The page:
Our current trial with Luke is that he got bitten by the "Let's bark at cows!" bug when his brother came to visit, and has had a terrible time restraining himself since. This is mildly annoying when it is our own cattle... it is very unneighborly when the cattle are across the street.

Fred just likes to bark. And I think he is going deaf. I have to get his attention physically and try to distract him away from whichever critter he's in the middle of haranguing. He is an ancient dog, and while well endowed with sweetness and a huge heart, very minimally endowed with brain cells. I don't think Fred is going to be with us for long, and I'd like his retirement here to be pleasant, but I simply can not have him tormenting the horses and cat. We are working on it.

So our chicken head count is going down, and our dog head count is going up. Still no goats because we still have not finished either the fencing or the repairs to the barn. We continue to be amazed by how much work there is to do, how much more time than we expect each job takes, and how little time we actually have available for farm work. We have other small matters eating up our time, like off-farm work, home schooling, and tending to the every day needs of all the critters (human and otherwise) who already live here.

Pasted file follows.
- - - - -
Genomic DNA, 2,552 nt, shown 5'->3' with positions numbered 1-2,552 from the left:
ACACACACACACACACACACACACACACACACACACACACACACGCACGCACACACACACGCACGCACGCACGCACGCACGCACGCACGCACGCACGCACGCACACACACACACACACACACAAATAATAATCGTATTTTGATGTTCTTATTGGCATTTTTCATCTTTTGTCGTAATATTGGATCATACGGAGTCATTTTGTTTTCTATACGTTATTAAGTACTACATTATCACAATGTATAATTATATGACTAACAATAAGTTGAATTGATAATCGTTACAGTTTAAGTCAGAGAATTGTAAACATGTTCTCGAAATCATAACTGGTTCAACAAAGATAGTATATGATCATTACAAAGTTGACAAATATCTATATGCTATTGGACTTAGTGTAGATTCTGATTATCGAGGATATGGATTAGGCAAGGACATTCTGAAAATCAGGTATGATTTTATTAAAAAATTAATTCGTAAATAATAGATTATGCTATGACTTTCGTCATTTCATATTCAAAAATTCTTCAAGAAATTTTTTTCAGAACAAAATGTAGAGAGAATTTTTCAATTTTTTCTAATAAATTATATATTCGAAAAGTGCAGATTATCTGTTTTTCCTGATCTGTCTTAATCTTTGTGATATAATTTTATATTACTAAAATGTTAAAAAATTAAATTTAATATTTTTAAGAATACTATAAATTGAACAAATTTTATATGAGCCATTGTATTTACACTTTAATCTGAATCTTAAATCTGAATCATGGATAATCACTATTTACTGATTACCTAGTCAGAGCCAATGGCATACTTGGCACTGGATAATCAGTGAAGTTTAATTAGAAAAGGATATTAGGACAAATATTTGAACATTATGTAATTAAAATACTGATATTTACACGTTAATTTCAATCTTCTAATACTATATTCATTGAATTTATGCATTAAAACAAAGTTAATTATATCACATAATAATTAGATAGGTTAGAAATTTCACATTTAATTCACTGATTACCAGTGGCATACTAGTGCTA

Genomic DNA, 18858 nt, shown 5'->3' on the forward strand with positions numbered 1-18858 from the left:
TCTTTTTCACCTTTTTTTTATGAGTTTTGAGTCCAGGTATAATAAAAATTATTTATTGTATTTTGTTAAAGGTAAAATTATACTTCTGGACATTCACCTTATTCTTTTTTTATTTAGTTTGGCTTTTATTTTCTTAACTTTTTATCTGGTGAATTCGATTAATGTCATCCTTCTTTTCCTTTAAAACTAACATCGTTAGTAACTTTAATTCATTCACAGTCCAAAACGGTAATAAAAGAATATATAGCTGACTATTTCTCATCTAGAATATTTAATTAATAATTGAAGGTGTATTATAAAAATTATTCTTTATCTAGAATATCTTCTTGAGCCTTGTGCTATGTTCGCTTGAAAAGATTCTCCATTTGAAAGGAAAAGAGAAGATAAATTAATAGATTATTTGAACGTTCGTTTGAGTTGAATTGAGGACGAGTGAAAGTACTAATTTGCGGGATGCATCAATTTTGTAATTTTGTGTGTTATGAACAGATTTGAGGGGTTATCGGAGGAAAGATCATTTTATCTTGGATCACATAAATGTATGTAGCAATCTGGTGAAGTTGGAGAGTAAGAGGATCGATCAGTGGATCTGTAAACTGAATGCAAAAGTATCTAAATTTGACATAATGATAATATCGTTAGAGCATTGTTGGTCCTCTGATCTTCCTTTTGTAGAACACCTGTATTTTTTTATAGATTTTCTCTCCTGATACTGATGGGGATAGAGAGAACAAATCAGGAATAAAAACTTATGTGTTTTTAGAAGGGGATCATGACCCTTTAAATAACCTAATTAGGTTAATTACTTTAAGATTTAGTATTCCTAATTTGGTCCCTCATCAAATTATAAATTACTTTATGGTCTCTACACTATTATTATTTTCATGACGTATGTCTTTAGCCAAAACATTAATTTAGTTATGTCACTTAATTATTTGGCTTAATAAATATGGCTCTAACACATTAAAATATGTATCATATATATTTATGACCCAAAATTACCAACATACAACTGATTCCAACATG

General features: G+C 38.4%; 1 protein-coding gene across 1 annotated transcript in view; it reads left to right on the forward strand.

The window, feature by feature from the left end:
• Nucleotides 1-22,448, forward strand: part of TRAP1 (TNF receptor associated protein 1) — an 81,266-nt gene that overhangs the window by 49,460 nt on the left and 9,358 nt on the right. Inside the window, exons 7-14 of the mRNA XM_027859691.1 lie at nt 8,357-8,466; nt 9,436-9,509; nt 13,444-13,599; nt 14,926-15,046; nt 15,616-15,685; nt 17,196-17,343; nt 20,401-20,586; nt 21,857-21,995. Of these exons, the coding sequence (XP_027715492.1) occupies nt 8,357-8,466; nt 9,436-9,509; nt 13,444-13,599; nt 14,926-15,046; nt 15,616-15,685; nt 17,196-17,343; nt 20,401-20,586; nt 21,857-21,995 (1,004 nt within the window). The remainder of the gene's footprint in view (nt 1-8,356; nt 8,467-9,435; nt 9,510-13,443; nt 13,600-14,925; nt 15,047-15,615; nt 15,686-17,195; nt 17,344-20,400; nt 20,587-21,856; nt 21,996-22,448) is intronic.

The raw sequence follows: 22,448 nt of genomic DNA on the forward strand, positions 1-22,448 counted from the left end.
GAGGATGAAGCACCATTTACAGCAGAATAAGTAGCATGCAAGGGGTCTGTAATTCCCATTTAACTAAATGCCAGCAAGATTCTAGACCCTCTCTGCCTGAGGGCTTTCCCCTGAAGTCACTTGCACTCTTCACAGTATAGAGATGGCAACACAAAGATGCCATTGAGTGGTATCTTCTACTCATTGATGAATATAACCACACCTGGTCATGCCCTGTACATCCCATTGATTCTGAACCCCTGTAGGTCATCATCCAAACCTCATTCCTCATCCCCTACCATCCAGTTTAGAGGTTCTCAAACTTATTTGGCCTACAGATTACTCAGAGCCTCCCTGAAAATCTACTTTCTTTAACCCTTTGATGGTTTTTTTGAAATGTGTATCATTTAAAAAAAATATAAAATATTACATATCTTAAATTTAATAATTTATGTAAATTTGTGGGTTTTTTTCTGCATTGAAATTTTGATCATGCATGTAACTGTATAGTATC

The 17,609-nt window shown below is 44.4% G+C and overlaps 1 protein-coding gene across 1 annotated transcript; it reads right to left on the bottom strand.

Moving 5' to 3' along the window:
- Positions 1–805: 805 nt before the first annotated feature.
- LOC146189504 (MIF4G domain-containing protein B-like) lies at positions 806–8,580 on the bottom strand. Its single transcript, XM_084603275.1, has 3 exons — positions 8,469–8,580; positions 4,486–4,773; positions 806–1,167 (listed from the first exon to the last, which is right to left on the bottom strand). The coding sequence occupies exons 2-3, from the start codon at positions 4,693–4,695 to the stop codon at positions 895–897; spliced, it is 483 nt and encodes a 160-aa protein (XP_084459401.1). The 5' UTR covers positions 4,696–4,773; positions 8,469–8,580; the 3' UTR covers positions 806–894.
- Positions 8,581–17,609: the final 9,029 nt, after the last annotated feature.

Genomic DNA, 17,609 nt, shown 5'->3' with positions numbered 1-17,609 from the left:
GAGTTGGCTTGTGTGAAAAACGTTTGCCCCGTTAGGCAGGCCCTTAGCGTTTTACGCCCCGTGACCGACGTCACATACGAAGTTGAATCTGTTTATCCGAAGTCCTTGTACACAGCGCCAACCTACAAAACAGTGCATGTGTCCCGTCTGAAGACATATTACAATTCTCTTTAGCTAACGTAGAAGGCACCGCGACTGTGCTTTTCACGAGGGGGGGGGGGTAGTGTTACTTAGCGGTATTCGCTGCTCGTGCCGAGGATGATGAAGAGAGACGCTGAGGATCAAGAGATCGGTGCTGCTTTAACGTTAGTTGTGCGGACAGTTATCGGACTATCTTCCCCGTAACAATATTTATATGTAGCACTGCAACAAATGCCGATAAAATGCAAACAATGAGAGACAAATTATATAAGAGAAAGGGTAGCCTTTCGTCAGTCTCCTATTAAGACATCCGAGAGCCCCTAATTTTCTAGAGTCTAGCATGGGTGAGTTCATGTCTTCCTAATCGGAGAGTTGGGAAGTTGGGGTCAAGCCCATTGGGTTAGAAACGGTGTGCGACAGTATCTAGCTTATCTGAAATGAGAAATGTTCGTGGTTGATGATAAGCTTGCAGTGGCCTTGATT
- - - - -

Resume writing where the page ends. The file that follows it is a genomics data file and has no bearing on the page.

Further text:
I am working on planning our first gardens. I will be putting in some fruit trees tomorrow, and have picked the spot to put veggies and flowers for this year. I think I will ultimately want the garden space to be elsewhere, but with all the animals I have to find a spot that won't be trampled or eaten up. The space I have picked is the easiest to manage fencing-wise. I still have to put in some fencing, but it can just be metal t-posts and chicken wire... it's in place where it doesn't have to keep out a 2000 lb animal.